society shows us that when children’s needs (life requirements) are lovingly provided for, they will
not grow up harboring unmet needs that may become greed. They will not develop the rage and fear
that result from early neglect and punishment, and may be destructively expressed for the rest of
Startling to our modern minds, it becomes clear that it is unnecessary to teach our children
to love. Instead we can trust and support their innate tendencies toward empathy and generosity,
which I too experienced while living in Africa and elsewhere. We can safely allow
our children emotional freedom, while gently guiding them in appropriate,
mutually respectful ways of behavioral expression.
In short, the Pygmies demonstrate that we do not have to war with our children. We do not
have to teach them violence by our example when they are small. Instead we can cooperate with
them in the graceful unfolding of their inborn integrity and kindness.
What happens in our parenting as we begin to act from this harmonious image of human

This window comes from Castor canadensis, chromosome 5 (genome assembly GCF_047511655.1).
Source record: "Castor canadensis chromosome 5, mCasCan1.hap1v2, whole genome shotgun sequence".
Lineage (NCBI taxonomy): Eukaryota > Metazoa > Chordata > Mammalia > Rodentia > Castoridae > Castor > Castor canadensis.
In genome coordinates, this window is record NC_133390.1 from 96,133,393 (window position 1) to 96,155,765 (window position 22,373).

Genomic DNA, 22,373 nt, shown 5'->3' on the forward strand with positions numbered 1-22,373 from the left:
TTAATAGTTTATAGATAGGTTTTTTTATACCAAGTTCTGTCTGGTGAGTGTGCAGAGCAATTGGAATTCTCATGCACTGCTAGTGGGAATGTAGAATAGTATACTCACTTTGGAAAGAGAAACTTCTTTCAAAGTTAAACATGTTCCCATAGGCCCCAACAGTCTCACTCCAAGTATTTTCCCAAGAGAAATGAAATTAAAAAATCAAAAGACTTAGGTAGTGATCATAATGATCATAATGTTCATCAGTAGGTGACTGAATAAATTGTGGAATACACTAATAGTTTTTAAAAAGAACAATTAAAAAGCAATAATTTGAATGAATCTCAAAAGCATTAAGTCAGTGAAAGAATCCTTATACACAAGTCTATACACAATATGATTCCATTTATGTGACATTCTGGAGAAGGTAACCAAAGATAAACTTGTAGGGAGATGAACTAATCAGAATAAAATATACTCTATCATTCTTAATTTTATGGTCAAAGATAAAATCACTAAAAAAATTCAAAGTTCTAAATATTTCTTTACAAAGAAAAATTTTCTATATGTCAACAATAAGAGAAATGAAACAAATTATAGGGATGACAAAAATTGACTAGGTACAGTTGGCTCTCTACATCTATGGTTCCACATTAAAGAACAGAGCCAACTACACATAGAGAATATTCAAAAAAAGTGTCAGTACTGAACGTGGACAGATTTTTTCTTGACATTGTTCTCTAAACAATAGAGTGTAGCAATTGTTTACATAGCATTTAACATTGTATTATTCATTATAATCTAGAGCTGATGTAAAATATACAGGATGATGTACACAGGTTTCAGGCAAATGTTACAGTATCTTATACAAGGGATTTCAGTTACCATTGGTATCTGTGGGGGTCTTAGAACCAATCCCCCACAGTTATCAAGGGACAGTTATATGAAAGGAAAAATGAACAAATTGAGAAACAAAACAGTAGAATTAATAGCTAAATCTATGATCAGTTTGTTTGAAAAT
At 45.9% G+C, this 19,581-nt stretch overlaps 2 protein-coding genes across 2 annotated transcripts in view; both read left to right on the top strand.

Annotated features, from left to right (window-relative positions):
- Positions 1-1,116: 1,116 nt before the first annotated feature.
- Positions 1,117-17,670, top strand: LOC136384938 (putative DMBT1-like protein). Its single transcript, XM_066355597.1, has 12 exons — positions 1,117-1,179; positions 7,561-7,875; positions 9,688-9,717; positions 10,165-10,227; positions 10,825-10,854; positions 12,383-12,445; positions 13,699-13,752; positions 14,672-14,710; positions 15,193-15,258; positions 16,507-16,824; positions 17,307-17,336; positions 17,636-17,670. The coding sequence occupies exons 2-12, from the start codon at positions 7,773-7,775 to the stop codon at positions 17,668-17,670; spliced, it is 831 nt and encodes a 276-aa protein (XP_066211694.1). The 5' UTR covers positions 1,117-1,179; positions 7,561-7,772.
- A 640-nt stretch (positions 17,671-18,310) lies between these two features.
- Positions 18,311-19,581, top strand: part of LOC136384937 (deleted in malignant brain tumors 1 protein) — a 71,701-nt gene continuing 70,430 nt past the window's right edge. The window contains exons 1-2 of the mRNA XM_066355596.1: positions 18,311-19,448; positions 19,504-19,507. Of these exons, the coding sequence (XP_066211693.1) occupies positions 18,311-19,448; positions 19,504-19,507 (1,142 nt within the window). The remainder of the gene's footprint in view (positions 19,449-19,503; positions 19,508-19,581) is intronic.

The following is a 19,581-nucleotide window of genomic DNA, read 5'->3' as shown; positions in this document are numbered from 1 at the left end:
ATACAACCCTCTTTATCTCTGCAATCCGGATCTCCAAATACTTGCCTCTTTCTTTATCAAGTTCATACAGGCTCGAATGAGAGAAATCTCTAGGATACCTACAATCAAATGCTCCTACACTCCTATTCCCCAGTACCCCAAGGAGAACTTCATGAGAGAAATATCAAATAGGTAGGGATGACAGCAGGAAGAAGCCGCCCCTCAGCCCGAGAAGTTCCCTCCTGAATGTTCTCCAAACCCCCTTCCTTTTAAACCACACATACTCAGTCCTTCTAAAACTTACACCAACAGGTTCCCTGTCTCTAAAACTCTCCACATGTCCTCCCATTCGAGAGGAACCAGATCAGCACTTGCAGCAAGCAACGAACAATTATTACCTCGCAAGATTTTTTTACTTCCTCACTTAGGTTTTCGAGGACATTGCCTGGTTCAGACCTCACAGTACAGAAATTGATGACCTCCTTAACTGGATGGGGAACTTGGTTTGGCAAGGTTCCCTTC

nature? For one, we find ourselves reviving such ancient practices as natural homebirth,
unrestricted breastfeeding, carrying our infants and maintaining close physical contact with them.
Rather than punishment, we teach our children by example. In so doing, we are not simply
returning to our roots. Rather, in our individual ways, we are weaving a new synthesis appropriate
for our times, one that creates fresh possibilities for the whole of humanity.
From the self-respecting awareness of our inherent human goodness, a sweeter, grander
version of ourselves will emerge.
Summary: A Sustained Culture Reveals Possibilities For Humanity
| Pygmy Proverbs
“Goodness and kindness put an end to badness.”
“God returns the good that one does.”
“With truth one may reach God.”
“A bad mother is not a mother.”
“Children are people’s treasures.”